Sea History 096 - Spring 2001

Page 36

SHIP NOTES, SEAPORT & MUSEUM NEWS fro m Wo rld War II rockers to modem guided missiles and an asso rrmenr of aircraft. (Ch in a Lake Museum Foundarion, PO Box 2 17, Ridgecres t CA 93556; 760 93 9-3 530 ; web sire: www. ridgen er.n er/ - clmf/ clmf/; www. nawcw - pao/museum/ dedi cario n .hrml) .. . The Charlest own N avy Yard, which closed in 197 4, celebra red irs Bicenrennial over Labo r D ay with a gathering of 150 form er Navy Yard wo rkers and their fami lies. One of six shipyards aurho rized by Cong ress in 1800 , the yard produced m ore than 2 00 vessels, fro m sailing sch oo ners to LSTs, a nd , in 1943, employed more than 50,000 workers, including 8,000 women and more rhan 2,000 African-Americans. T oday 30 acres of the 130-acre Navy Ya rd are pre-

served by rh e Nario nal Park Service. (Bosto n Na tio nal Hi storical Park, C h arlestown Navy Yard, Boston MA 02129-4543) . .. T h e tugbo a t Luna was rowed fr o m Boston in O ctober to Boothbay H arbo r, Mai ne, for m ajo r wo rk o n its wooden hull at Samples Shipya rd . T he 193 0 rug, d esigned by John Alden a nd built by M. M. D av id of Solo m o ns Islan d , Maryland , served in Boston Harbo r for m ore than 40 years and was th e first diesel-electric rug to provide commercial harbor service. T he $750 ,000 fo r rhe overha ul came fro m rhe Federal T EA-2 1 prog ram , rh e Co mm o nwealrh of Massachusetts Historic Commissio n and rh e L un a Preservati o n Society. T he work includes replacing upper fram es an d exre rn al planking, rebuilding rh e sh ee rsrrakes,


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Our handsome Ts show fo ur sailing ships pass ing Mi ss Liberty, silk screened in blue, light blue and crim so n. The offi cial OpSail 2000 program has photos & stori es of th e ships and th e peopl e who sail th em. Both commemorate a great occasion on 4 July 2000! Shirt: $12.50 + $2.50 s/h; ava il ab le in S, M, L, XL, XXL Progra m: $6 + $2 s/h

Send check or money order to National Maritime Historical Soc. PO Box 68, Peekskill NY 10566 Or phone in your credit card order to 1-800-221-NMHS (6647) 34

NEW EXHIBITS ATTHE MUSEUM: T h e las r several m o nrhs have seen numero us ch anges ar rh e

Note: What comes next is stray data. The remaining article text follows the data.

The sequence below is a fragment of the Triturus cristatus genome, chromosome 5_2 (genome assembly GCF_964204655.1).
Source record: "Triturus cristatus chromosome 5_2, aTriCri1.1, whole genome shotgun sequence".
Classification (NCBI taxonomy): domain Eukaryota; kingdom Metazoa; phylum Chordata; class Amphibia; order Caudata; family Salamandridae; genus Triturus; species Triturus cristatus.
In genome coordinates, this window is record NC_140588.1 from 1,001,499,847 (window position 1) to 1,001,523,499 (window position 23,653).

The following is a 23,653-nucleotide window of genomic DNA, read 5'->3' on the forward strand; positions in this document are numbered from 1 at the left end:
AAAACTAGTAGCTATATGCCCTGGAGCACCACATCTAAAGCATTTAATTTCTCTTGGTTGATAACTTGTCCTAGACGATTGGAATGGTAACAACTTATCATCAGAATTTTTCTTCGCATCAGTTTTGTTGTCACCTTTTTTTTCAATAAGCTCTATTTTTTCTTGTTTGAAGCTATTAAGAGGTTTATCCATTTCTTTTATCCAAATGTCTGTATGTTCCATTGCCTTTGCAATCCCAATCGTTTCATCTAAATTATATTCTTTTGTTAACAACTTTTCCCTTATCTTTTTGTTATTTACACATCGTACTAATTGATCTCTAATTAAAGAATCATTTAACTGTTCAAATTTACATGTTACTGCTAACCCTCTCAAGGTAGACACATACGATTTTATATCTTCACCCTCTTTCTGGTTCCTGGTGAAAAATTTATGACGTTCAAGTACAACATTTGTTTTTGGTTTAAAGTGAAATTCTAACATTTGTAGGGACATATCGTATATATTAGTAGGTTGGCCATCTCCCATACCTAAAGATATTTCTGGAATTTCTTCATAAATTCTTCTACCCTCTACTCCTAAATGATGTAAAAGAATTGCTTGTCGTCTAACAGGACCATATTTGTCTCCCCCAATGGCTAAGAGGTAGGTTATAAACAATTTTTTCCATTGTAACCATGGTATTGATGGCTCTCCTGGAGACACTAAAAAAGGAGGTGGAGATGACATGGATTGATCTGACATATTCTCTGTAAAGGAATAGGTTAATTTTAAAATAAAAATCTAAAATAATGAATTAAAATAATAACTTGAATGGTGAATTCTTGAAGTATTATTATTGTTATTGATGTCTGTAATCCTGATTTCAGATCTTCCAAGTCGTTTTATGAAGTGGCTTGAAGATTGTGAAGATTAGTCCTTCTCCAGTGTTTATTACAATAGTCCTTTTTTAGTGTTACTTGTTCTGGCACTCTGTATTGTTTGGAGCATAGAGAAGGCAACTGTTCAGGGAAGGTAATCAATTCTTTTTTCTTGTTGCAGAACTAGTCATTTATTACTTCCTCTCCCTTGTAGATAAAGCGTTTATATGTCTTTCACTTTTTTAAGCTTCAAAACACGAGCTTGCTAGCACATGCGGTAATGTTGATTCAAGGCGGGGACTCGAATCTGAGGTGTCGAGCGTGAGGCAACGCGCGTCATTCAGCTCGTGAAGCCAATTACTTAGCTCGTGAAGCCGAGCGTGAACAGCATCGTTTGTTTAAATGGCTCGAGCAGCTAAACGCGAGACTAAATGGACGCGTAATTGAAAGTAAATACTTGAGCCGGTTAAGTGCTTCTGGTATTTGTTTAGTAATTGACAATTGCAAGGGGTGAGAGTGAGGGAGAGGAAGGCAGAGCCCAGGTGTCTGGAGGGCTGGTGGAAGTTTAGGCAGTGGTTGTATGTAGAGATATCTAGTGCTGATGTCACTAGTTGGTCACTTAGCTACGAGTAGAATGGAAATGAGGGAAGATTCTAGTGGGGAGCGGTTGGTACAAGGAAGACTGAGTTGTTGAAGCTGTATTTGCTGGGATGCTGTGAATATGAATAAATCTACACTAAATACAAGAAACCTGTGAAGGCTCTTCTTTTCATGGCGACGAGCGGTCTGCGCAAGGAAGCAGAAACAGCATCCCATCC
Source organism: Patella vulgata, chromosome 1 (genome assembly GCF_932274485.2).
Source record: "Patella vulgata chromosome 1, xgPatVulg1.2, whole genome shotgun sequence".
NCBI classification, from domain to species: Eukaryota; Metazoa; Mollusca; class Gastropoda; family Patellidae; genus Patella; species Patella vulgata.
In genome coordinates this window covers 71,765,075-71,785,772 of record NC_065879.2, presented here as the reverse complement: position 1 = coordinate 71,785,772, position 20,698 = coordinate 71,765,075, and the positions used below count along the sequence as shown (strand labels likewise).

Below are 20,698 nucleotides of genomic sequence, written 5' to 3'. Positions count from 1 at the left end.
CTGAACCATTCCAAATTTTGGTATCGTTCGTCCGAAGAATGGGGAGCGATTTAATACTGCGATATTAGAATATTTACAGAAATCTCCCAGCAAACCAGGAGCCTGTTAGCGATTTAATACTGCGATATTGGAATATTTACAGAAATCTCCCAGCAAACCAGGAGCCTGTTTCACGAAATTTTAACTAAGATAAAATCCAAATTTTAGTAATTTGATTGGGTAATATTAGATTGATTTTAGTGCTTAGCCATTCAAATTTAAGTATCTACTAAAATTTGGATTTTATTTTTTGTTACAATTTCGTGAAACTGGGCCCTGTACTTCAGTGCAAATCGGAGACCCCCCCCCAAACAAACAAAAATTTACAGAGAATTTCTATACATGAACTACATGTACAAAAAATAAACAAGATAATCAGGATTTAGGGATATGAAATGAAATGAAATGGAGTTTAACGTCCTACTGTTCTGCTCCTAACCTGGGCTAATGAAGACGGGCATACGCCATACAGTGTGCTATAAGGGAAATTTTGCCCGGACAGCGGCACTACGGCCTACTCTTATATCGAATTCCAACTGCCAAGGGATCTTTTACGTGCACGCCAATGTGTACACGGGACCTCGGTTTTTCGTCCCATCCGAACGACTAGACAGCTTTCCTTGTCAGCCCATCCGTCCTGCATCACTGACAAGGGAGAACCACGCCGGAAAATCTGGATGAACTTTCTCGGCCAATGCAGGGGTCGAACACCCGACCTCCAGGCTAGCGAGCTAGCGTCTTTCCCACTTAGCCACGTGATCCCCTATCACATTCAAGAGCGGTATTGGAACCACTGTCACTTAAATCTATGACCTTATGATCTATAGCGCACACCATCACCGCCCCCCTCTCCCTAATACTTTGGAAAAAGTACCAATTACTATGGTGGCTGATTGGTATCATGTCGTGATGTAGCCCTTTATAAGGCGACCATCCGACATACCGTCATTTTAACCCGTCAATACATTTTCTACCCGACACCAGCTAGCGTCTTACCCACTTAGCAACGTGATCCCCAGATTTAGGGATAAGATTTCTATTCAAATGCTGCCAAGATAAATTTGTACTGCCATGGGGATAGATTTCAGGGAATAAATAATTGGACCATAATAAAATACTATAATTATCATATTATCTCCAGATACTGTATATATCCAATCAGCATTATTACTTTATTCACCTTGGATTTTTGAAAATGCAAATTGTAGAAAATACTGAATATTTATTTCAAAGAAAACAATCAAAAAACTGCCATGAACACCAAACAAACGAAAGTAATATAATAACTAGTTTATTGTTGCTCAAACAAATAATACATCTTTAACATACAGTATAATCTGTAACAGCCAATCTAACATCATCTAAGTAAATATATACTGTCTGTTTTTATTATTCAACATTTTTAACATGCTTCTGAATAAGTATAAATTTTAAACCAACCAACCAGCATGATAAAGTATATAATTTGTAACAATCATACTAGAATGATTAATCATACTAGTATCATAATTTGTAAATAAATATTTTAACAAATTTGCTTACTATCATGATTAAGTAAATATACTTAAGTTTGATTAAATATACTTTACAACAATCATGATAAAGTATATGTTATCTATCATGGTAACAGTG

Museum, including the opening of rwo exhibits, "Sailing the Sam as: Grace Line C ruises, 1932- 1972" and "Ships of State: T he SS America and SS United States," wh ich pro vide the visitor with an engaging look at rwo storied aspects o f o ur m aritime pas t. While "Ships of State" joins the Muse um perma..n endy, "Sailing the Santas" will cl ose on 1May2 001. Reaching back to a bygo ne era, "Sailing the Santas" explo res rhe world of Grace Line cruises before the ad ve nr of th e "super" -cruise shi p. Beginnin g with th e arri val of the Santa Rosa in 1932 , the exhibit details the rise of G race Li ne to prominence in the cruise industry and its resurgen ce after th e war. Fearured p rominently are fo ur fam ed liners, the Santa Rosas of 1932 and 1958 and th e Santa Paulas of 1932 a nd 1958, which set th e standard in Caribbean cruising fo r close to 4 0 years. W ith th eir all-fi rst-class accommod atio ns, private baths, an d spacio us public areas, th ese were the bes t know n of the Grace fl eet. N ot forgotten are the comboliners that carried passengers to the exotic po n s of So uth Am erica. T hese ships were fa vo rites amo ng vaca tio ne rs in th e posrwar years. Dubbed "casual cruises," the sailing schedules were subj ect to frequ ent alteration s as cargo demands changed . "Sailing the Sam as" evokes m emo ri es of a period wh en ships bearin g the trademark green , w hite and black stacks of Grace Line co uld be seen each Friday sailing out o f New Yo rk ha rbo r, fill ed w ith fu n-seeki n g passe nge rs. In stark contras t, "Ships of Sta te" takes visitors to th e cold harshness of the No rth Atlantic during a period when ships defin ed na ti o n al p res ri ge. The visito r is in troduced to rhe U nired Stares' rwo true ships of sta re, rhe SS America and SS United States. D esigned by W illi am Fran cis G ibbs, and sailing for US Lines, rhese rwo vessels were built as embodiments of Am eri can techn ology, style and power. Completed in 1940 , the America instantly becam e th e fl ags hip of the Ameri ca n m erchant m arin e. T ho ugh Wo rld W ar II prevented her from serving o n the No rth A tl antic run until 1946 , sh e was ren owned for her style a nd acco mmod atio ns until h er re tirem ent in 1964. Entering service in 19 52, rhe United States ass um ed flagship sta rus and swiftly proved to be th e fastes t liner afl oat, seizing th e Blue Rib band a nd the rransAtlanticspeed reco rd fro m the Queen Mary. H er sleek lines and contempo ra ry d eco r refl ected trends ar ho m e, while h er incred ible speed dem o nstrated the sup re m acy of American techn ology. Tho ugh d ecommissio ned in 1969, rh e United States rem ains the fas res r liner ever bui lt, a nd it seem s unlikely rh a r her reco rd will be broken a ny rim e soo n . "Ships of Srate" inves tiga tes th e history of rheAmerica and United States n o t m erely as vessels, bur as icon s of na ti o nal pres tige in a n era wh en symb olism was of rhe urmosr importa nce in interna tio n al affairs. -KENNEDY R. HICKMAN, C urator (AMMM, US M erch ant M arine Academ y, Kings Point N Y 11024; 5 16 773-55 15)